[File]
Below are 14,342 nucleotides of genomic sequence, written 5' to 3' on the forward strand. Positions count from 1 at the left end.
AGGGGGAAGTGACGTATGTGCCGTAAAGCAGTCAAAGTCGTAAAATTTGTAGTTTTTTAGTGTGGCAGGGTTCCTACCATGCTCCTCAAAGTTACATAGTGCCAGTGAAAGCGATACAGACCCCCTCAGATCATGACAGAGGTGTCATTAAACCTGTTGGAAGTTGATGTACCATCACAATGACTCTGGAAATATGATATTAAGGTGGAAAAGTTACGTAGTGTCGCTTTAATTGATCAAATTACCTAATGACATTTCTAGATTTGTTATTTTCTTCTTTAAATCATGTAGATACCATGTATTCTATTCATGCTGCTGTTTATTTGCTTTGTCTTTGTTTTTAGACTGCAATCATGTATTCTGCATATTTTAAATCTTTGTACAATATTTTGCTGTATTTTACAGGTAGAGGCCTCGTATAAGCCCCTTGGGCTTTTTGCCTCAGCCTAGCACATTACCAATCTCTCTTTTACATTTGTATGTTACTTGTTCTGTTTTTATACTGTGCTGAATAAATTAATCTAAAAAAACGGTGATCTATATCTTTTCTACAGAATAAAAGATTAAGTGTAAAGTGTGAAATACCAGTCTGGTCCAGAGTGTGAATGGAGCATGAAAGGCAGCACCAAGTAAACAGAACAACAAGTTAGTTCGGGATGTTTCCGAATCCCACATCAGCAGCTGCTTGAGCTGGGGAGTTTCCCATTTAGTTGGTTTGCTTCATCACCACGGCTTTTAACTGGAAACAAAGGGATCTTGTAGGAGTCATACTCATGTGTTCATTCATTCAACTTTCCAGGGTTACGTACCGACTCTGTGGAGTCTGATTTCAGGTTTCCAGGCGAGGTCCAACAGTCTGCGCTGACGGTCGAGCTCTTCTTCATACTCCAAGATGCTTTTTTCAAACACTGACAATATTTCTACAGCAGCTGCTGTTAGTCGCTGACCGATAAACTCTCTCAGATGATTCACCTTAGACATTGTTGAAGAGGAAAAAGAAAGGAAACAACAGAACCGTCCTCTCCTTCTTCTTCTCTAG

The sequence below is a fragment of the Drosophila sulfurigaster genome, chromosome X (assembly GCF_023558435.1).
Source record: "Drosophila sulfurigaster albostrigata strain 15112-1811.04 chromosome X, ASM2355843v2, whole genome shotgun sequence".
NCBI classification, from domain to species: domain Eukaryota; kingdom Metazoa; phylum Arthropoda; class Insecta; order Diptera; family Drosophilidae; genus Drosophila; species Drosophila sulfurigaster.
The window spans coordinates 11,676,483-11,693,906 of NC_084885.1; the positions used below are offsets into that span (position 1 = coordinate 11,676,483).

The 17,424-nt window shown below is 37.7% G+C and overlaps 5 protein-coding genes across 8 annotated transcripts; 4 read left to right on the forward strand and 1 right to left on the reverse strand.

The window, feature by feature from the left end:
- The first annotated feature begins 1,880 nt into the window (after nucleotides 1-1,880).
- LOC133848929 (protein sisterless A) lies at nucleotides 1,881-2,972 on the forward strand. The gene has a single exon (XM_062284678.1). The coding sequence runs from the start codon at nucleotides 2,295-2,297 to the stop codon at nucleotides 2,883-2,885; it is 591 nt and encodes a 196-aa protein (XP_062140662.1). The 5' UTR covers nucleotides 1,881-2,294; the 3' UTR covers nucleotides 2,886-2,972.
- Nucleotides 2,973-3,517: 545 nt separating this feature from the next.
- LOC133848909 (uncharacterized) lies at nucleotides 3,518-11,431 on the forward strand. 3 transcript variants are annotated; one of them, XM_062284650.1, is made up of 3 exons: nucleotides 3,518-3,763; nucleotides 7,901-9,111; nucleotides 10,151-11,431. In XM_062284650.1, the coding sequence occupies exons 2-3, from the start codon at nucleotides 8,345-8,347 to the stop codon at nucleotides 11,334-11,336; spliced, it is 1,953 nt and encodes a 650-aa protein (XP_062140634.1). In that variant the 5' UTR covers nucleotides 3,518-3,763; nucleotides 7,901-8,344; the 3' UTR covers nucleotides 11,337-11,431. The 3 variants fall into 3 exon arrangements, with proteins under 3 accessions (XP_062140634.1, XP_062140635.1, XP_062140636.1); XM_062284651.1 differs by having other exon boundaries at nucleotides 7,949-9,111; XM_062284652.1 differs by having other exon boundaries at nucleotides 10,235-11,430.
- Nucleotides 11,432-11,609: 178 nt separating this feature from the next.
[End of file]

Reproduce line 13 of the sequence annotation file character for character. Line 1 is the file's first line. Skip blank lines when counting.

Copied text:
- Nucleotides 11,432-11,609: 178 nt separating this feature from the next.